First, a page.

One of the most valuable things I do for my clients is to put myself in the shoes of their reviewers. I usually don't have the discipline-specific scientific expertise of their peers, but I end up being a sort of general reviewer. This has two advantages:
1. I notice logical leaps that someone in the field might miss
2. I assess their proposal against the same criteria that the actual reviewers do (and I make suggestions for strategic improvements)
I give the same advice to my clients, whether it’s a sub-$10K submission or a multi-year, multi-million dollar grant proposal. It doesn’t even need to be a grant proposal! It could be a submission to a peer-reviewed journal, or a conference abstract. The advice is the same:
Give the people what they want.
Sounds simple, doesn’t it? But the art is in the execution. Giving reviewers what they want means giving them a) what they ask for and b) any other relevant information that will help them make a decision.
Here’s what to do:
Read (and use!) the evaluation criteria
Most granting agencies give you a cheat sheet for your grant proposal: they publish the evaluation criteria that reviewers use to assess your grant. They tell you what reviewers are looking for when they read your grant. THEY TELL YOU WHAT THEY’RE LOOKING FOR. So give it to them!
They might not offer specific criteria for each section of the grant, so make sure that you address the criteria in the most obvious place. For example, the reviewer might need to assess whether the goals and objectives of your project are appropriate. So: make sure you’ve included goals and objectives in the same place you’re describing the project for the first time.
Make it easy for the reviewers to find what they’re looking for
The evaluation criteria usually ask the reviewers to look for something specific. So make sure you highlight those in the proposal by using the exact (or similar) language. You want to make it easy for the reviewers to check off all the boxes.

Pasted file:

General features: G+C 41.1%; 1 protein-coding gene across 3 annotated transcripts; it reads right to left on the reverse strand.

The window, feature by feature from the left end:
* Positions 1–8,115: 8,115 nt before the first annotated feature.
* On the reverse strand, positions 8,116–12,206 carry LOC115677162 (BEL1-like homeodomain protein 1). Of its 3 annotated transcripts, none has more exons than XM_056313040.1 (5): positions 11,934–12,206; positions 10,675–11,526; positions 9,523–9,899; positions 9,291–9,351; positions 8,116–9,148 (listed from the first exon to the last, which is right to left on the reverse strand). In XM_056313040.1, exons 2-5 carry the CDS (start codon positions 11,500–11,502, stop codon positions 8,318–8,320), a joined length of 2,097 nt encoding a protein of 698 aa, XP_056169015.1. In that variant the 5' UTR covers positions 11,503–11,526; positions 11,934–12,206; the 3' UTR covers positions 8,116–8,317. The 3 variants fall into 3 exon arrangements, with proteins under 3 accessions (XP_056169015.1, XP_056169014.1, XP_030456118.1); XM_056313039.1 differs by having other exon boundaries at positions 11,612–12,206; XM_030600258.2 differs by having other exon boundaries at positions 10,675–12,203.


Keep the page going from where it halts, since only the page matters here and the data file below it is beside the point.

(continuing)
Let’s use the same example of goals and objectives. If that’s what the reviewer needs to assess, make it easy for them to figure it out by using the terms goal and objective to describe your project. You don’t want the reviewer to hunt for the answers.
Point out what's unique about your project
If something is a big deal, make sure the reviewers know it—even if you think it’s obvious. Are you working with a big shot in your field? Did you get an award that’s related to this work? Do you have a unique approach or theory? Highlight it. They might not know who's a big shot, or what counts as prestigious, or what strays from convention. It's okay to point this out if you do it carefully.
BUT. It can be tricky to do this well. There are slimy ways to do this, and there are artful ways to do this. The bottom line is that you want to make sure that the reviewers know you have some kind of advantage. But you need to do this without sounding like a giant a-hole about it—either by pointing out something too obvious (e.g., “not many people know this, but the Earth is actually a sphere”) or by bragging (e.g., “Dr. Famous Scientist was so impressed by our preliminary results that he begged us to be part of this project”).
This takes some skill. So be careful.
So there you have it. Give the people what they want, and they're more likely to give you what you want: funding to carry out your project.
Get your 90-day grant writing blueprint:
Map out exactly what you need to do—and when—so that your next grant proposal is a stress-free writing experience. Get the blueprint that shows you how.
What else could you do to give reviewers what they want? Tell me in the comments!